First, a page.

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Vowel Length From Latin to Romance

By Michele Loporcaro

This book "draws on extensive empirical data, including from lesser known varieties" and "puts forward a new account of a well-known diachronic phenomenon."


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Letter Writing and Language Change

Edited By Anita Auer, Daniel Schreier, and Richard J. Watts

This book "challenges the assumption that there is only one 'legitimate' and homogenous form of English or of any other language" and "supports the view of different/alternative histories of the English language and will appeal to readers who are skeptical of 'standard' language ideology."


Academic Paper


Title: Verbal memory resources predict iconic gesture use among monolinguals and bilinguals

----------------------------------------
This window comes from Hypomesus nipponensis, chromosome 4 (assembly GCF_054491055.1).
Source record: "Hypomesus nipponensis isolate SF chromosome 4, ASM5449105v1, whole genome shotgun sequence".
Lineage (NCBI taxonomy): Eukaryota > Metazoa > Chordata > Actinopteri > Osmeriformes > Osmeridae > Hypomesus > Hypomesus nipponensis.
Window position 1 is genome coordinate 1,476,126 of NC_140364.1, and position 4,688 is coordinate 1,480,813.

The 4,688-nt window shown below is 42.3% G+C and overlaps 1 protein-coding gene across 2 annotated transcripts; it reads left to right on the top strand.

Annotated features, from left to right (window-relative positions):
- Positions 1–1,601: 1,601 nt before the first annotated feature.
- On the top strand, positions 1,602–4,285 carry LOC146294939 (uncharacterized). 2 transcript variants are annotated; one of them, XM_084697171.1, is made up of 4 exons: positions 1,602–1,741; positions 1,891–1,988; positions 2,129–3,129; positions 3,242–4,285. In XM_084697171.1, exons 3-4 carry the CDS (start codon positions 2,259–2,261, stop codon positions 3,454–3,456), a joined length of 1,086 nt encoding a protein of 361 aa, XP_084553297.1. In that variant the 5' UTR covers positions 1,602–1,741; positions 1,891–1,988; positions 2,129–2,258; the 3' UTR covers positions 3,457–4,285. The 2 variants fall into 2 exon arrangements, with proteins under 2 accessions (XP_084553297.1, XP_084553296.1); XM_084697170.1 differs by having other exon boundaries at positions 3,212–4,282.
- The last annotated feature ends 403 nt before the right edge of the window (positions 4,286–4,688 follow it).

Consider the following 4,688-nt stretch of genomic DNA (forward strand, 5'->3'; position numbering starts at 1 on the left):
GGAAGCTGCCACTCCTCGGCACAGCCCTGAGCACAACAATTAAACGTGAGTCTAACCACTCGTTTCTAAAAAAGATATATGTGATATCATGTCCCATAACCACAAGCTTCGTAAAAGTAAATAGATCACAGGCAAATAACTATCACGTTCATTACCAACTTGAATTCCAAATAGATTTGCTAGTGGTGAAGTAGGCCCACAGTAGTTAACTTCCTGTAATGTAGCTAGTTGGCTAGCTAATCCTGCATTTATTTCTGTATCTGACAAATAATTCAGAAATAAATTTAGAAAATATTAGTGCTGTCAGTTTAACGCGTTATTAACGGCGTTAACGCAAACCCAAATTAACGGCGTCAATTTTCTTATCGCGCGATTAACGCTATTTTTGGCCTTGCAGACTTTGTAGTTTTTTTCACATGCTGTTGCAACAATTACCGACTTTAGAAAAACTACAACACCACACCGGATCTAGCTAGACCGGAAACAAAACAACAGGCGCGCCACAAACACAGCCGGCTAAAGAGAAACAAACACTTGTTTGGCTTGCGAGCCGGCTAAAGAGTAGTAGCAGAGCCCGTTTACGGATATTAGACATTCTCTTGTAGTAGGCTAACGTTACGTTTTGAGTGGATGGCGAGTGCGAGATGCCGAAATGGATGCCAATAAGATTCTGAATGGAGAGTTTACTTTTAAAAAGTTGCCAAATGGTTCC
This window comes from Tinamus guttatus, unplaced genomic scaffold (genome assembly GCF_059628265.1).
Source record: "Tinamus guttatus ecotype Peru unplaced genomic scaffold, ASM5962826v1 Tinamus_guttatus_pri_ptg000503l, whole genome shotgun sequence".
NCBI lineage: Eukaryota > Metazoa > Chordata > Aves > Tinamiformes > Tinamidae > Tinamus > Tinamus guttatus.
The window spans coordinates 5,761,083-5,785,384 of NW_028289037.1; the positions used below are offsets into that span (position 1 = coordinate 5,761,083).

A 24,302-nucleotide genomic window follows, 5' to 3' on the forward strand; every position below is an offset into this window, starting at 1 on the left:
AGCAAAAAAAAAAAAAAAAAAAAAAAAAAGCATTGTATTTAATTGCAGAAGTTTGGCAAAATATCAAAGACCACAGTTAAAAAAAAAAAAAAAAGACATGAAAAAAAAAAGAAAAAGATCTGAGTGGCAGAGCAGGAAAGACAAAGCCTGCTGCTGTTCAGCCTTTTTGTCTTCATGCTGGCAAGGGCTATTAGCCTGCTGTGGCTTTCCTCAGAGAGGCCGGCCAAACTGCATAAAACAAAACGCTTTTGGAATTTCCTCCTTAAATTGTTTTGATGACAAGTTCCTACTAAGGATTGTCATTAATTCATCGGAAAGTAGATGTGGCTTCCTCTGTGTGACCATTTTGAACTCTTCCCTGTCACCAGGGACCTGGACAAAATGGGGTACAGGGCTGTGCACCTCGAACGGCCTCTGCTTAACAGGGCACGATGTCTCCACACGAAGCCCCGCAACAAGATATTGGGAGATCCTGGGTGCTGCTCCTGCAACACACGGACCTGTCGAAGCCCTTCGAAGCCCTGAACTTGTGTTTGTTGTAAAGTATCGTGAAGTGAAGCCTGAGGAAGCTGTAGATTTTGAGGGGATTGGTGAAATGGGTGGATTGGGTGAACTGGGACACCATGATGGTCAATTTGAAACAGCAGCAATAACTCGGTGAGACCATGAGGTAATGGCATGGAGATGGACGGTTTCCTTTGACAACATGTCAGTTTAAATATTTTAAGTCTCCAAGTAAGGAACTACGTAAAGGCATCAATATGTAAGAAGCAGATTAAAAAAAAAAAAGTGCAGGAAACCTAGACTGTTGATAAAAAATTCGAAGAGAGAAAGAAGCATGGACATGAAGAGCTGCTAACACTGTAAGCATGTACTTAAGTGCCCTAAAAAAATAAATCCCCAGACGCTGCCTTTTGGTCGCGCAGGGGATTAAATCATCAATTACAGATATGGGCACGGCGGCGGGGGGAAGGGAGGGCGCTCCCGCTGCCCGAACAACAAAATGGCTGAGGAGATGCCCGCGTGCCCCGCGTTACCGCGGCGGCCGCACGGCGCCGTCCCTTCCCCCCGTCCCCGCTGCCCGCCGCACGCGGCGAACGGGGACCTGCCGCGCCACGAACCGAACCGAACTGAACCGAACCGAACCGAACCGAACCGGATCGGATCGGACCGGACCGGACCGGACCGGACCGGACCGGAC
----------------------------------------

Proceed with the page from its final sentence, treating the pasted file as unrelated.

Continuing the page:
Author: Lisa Smithson
Institution: University of Alberta
Author: Elena Nicoladis
Institution: University of Alberta
Linguistic Field: Discourse Analysis; Pragmatics; Psycholinguistics
Abstract: Researchers have speculated that gesture use may be linked to working memory capacity. The purpose of this study was to determine whether the architectures of working memory differ among monolinguals and bilinguals, and to investigate whether individual differences in working memory predict gesture use. Participants relayed a narrative and their gesture production was assessed. Working memory capacity was tested using the Automated Working Memory Assessment (Alloway, 2007). The results provide evidence for different working memory architectures among monolinguals and bilinguals. Additionally, verbal memory significantly predicted iconic gesture use in both language groups, although in slightly different ways. These results are discussed with respect to the functional roles that working memory and gestures serve among monolingual and bilingual populations.

CUP AT LINGUIST

This article appears IN Bilingualism: Language and Cognition Vol. 16, Issue 4, which you can READ on Cambridge's site or on LINGUIST .



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